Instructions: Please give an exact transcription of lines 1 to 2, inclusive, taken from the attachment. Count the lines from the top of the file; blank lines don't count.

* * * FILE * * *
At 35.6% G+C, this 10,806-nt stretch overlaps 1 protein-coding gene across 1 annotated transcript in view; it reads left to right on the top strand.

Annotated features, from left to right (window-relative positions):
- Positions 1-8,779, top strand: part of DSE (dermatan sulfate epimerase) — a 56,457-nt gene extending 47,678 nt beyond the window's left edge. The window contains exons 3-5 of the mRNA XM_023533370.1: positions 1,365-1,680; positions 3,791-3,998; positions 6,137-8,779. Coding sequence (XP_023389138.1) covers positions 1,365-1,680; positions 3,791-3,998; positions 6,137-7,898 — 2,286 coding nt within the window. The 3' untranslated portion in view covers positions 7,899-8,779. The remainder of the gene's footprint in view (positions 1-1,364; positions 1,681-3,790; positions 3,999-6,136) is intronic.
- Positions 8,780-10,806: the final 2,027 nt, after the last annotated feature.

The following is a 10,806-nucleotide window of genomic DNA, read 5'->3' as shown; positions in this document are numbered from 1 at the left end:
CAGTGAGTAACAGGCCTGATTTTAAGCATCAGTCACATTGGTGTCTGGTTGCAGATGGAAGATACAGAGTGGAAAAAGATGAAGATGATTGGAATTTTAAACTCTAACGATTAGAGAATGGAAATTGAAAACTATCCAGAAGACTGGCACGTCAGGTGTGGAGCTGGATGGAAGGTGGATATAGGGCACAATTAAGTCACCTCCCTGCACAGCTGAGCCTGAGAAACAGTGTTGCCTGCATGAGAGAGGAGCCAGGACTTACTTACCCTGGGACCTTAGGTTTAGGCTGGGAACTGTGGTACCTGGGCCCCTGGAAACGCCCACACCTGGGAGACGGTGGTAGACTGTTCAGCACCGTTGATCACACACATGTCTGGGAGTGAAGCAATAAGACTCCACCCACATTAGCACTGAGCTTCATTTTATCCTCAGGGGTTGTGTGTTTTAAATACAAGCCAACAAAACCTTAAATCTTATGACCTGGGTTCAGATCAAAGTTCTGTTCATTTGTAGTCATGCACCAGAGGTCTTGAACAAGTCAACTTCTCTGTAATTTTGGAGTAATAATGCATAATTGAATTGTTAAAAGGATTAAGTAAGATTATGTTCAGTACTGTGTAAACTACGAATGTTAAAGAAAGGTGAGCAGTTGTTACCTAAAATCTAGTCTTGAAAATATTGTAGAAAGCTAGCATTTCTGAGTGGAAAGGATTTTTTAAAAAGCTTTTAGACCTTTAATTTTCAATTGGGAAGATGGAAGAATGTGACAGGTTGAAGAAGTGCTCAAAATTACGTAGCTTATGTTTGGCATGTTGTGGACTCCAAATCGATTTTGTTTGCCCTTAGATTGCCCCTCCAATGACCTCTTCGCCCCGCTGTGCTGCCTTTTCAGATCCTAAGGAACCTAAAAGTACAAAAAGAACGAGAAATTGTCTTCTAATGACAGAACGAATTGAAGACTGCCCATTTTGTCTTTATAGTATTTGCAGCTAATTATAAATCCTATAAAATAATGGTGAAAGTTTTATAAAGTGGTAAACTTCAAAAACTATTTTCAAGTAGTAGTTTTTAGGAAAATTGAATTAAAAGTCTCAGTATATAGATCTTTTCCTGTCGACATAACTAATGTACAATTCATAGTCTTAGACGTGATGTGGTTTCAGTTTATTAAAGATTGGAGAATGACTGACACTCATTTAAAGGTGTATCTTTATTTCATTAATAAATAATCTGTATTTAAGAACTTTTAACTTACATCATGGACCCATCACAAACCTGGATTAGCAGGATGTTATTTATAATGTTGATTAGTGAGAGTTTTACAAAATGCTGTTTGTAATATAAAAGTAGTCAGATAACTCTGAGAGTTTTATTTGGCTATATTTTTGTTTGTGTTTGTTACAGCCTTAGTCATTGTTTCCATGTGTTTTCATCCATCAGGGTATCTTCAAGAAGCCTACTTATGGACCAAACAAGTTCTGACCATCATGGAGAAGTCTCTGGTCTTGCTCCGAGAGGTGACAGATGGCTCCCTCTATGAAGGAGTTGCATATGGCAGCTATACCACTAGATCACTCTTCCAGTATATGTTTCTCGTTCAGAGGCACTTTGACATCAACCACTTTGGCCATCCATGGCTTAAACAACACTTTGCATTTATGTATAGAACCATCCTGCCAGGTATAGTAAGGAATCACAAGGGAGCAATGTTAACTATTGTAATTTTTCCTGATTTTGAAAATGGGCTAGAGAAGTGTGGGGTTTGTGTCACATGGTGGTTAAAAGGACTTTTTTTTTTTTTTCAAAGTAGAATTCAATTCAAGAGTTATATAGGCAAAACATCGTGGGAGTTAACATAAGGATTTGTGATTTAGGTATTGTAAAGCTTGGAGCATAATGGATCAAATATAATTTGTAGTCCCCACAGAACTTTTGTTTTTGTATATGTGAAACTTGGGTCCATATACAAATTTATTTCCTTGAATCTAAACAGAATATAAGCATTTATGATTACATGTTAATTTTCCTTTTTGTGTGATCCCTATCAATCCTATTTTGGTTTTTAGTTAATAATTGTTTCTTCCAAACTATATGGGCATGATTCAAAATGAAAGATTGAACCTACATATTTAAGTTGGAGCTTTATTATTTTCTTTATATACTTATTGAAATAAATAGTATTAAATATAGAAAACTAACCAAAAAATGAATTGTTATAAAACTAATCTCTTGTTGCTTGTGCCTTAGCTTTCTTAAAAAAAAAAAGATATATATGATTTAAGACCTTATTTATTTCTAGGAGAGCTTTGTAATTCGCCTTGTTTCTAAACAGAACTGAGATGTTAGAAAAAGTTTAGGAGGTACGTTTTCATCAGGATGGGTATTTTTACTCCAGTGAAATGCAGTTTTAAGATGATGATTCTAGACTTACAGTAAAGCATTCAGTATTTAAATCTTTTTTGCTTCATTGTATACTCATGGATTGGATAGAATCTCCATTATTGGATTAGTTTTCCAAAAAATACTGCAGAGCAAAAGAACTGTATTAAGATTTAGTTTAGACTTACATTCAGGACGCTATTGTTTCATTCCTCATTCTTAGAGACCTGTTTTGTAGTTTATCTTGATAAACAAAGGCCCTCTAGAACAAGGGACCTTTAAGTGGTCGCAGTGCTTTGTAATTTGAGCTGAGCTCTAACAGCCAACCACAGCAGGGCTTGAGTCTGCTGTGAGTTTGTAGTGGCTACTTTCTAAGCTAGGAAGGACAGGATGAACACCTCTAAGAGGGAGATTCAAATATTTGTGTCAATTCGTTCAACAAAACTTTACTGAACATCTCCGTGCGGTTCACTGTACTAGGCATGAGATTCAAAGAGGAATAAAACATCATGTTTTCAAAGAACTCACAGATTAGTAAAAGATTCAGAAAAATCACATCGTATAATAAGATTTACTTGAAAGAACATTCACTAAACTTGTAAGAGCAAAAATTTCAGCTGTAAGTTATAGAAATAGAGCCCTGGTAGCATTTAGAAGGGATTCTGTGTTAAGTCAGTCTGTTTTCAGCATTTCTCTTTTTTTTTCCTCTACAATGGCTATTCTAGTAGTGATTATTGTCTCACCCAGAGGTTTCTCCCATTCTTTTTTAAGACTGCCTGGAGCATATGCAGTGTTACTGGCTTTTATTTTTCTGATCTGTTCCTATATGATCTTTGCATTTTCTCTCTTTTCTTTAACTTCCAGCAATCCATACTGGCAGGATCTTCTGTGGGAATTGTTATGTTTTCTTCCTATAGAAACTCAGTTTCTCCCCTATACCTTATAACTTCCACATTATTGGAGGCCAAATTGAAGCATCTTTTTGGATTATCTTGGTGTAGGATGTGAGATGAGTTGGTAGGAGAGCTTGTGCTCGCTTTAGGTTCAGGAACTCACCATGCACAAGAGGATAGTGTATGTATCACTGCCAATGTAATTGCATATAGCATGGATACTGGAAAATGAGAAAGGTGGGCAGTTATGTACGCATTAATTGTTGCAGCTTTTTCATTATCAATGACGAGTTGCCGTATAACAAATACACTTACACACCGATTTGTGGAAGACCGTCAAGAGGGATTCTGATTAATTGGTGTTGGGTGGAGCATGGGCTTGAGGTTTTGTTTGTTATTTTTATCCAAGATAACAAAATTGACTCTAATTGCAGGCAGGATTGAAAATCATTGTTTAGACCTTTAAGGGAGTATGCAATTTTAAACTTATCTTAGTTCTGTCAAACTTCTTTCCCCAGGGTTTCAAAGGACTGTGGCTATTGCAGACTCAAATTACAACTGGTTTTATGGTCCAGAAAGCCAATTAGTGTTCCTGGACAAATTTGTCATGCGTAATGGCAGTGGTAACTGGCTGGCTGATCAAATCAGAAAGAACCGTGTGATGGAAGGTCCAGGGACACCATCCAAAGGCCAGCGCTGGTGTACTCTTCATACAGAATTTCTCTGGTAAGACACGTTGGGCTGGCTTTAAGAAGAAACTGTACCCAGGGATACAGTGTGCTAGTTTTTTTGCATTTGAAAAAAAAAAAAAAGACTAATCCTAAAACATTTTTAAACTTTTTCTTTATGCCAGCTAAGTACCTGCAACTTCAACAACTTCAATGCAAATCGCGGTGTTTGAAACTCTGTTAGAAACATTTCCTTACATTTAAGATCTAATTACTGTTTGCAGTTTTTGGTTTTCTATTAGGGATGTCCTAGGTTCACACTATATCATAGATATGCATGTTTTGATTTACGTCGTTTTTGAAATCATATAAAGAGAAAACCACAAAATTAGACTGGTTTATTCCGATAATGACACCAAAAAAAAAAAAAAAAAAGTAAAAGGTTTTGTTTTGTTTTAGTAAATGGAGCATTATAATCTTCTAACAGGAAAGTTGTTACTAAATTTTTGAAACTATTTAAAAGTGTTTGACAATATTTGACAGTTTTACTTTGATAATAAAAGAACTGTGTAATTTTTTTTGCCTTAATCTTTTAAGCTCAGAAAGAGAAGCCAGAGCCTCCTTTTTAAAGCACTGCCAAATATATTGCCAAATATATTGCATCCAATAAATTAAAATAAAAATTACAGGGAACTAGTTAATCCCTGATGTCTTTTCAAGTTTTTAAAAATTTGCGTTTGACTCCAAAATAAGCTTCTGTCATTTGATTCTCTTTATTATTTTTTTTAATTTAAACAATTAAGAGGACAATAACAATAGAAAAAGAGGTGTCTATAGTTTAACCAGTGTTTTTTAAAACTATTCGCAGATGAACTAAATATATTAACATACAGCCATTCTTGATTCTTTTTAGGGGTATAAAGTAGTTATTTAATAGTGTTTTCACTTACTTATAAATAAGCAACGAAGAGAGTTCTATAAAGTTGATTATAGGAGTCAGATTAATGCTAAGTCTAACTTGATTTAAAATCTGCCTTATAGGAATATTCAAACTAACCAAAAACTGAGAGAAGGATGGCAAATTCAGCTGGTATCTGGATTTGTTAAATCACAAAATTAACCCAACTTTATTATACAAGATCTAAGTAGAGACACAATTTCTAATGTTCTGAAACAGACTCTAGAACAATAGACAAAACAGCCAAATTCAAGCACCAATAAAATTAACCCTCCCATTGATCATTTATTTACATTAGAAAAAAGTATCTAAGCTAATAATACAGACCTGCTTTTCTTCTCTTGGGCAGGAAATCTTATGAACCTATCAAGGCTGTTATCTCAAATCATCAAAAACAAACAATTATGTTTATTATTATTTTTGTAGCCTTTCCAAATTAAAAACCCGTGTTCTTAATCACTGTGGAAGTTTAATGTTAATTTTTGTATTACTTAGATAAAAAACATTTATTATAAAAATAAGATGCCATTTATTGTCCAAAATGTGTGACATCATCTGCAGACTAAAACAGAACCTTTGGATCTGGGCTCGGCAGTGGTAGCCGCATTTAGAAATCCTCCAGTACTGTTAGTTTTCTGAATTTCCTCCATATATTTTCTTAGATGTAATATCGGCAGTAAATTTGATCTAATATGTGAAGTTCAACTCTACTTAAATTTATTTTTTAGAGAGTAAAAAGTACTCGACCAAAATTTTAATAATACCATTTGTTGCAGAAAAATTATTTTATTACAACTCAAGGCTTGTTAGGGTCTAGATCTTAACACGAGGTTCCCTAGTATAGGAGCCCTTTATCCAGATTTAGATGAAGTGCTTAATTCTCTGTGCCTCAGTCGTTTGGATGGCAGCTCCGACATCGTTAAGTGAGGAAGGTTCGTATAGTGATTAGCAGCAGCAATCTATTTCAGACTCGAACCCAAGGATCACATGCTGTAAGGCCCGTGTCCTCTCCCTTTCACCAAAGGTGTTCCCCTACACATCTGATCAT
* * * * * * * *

At 35.6% G+C, this 10,806-nt stretch overlaps 1 protein-coding gene across 1 annotated transcript in view; it reads left to right on the top strand.

Annotated features, from left to right (window-relative positions):